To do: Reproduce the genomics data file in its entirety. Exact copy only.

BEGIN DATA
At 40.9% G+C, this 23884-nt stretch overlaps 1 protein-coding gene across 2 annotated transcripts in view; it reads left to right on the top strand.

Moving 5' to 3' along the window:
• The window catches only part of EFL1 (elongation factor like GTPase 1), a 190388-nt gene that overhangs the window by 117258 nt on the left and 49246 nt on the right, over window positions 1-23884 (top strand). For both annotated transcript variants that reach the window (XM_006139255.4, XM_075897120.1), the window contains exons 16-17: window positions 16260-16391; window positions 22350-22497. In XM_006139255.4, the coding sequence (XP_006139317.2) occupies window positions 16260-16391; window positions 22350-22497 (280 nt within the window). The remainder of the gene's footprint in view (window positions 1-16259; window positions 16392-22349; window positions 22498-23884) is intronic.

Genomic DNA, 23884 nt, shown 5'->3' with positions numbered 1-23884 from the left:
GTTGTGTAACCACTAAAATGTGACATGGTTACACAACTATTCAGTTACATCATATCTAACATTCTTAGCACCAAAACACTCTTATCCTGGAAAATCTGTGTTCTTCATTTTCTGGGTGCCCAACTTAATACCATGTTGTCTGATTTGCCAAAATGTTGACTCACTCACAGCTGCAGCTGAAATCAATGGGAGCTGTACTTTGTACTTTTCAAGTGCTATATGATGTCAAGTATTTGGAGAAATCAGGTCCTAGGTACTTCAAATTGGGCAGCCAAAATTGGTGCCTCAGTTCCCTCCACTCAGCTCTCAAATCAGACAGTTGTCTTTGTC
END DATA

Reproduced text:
At 40.9% G+C, this 23884-nt stretch overlaps 1 protein-coding gene across 2 annotated transcripts in view; it reads left to right on the top strand.

Moving 5' to 3' along the window:
• The window catches only part of EFL1 (elongation factor like GTPase 1), a 190388-nt gene that overhangs the window by 117258 nt on the left and 49246 nt on the right, over window positions 1-23884 (top strand). For both annotated transcript variants that reach the window (XM_006139255.4, XM_075897120.1), the window contains exons 16-17: window positions 16260-16391; window positions 22350-22497. In XM_006139255.4, the coding sequence (XP_006139317.2) occupies window positions 16260-16391; window positions 22350-22497 (280 nt within the window). The remainder of the gene's footprint in view (window positions 1-16259; window positions 16392-22349; window positions 22498-23884) is intronic.

Genomic DNA, 23884 nt, shown 5'->3' with positions numbered 1-23884 from the left:
GTTGTGTAACCACTAAAATGTGACATGGTTACACAACTATTCAGTTACATCATATCTAACATTCTTAGCACCAAAACACTCTTATCCTGGAAAATCTGTGTTCTTCATTTTCTGGGTGCCCAACTTAATACCATGTTGTCTGATTTGCCAAAATGTTGACTCACTCACAGCTGCAGCTGAAATCAATGGGAGCTGTACTTTGTACTTTTCAAGTGCTATATGATGTCAAGTATTTGGAGAAATCAGGTCCTAGGTACTTCAAATTGGGCAGCCAAAATTGGTGCCTCAGTTCCCTCCACTCAGCTCTCAAATCAGACAGTTGTCTTTGTC